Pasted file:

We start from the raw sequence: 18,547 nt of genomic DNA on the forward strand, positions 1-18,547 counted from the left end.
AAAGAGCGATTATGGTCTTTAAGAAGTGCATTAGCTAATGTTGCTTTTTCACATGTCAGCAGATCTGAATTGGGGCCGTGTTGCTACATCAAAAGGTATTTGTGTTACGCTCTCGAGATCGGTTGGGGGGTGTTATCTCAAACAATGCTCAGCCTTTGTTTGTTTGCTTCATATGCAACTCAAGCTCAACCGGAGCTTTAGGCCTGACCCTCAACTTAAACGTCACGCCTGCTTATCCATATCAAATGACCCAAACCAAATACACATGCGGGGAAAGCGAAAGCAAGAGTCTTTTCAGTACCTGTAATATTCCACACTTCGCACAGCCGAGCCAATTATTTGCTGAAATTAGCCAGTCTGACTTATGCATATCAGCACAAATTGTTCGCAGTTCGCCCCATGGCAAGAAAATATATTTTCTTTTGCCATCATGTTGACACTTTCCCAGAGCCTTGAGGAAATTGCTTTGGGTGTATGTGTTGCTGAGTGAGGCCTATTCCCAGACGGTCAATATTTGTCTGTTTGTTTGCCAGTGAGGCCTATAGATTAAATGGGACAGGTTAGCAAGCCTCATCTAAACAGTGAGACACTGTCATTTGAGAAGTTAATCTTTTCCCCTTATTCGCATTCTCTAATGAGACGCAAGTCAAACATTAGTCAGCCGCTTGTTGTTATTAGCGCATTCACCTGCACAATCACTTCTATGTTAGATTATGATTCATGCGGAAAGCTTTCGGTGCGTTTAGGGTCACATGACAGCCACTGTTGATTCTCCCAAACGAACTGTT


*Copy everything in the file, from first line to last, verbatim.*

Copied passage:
We start from the raw sequence: 18,547 nt of genomic DNA on the forward strand, positions 1-18,547 counted from the left end.
AAAGAGCGATTATGGTCTTTAAGAAGTGCATTAGCTAATGTTGCTTTTTCACATGTCAGCAGATCTGAATTGGGGCCGTGTTGCTACATCAAAAGGTATTTGTGTTACGCTCTCGAGATCGGTTGGGGGGTGTTATCTCAAACAATGCTCAGCCTTTGTTTGTTTGCTTCATATGCAACTCAAGCTCAACCGGAGCTTTAGGCCTGACCCTCAACTTAAACGTCACGCCTGCTTATCCATATCAAATGACCCAAACCAAATACACATGCGGGGAAAGCGAAAGCAAGAGTCTTTTCAGTACCTGTAATATTCCACACTTCGCACAGCCGAGCCAATTATTTGCTGAAATTAGCCAGTCTGACTTATGCATATCAGCACAAATTGTTCGCAGTTCGCCCCATGGCAAGAAAATATATTTTCTTTTGCCATCATGTTGACACTTTCCCAGAGCCTTGAGGAAATTGCTTTGGGTGTATGTGTTGCTGAGTGAGGCCTATTCCCAGACGGTCAATATTTGTCTGTTTGTTTGCCAGTGAGGCCTATAGATTAAATGGGACAGGTTAGCAAGCCTCATCTAAACAGTGAGACACTGTCATTTGAGAAGTTAATCTTTTCCCCTTATTCGCATTCTCTAATGAGACGCAAGTCAAACATTAGTCAGCCGCTTGTTGTTATTAGCGCATTCACCTGCACAATCACTTCTATGTTAGATTATGATTCATGCGGAAAGCTTTCGGTGCGTTTAGGGTCACATGACAGCCACTGTTGATTCTCCCAAACGAACTGTT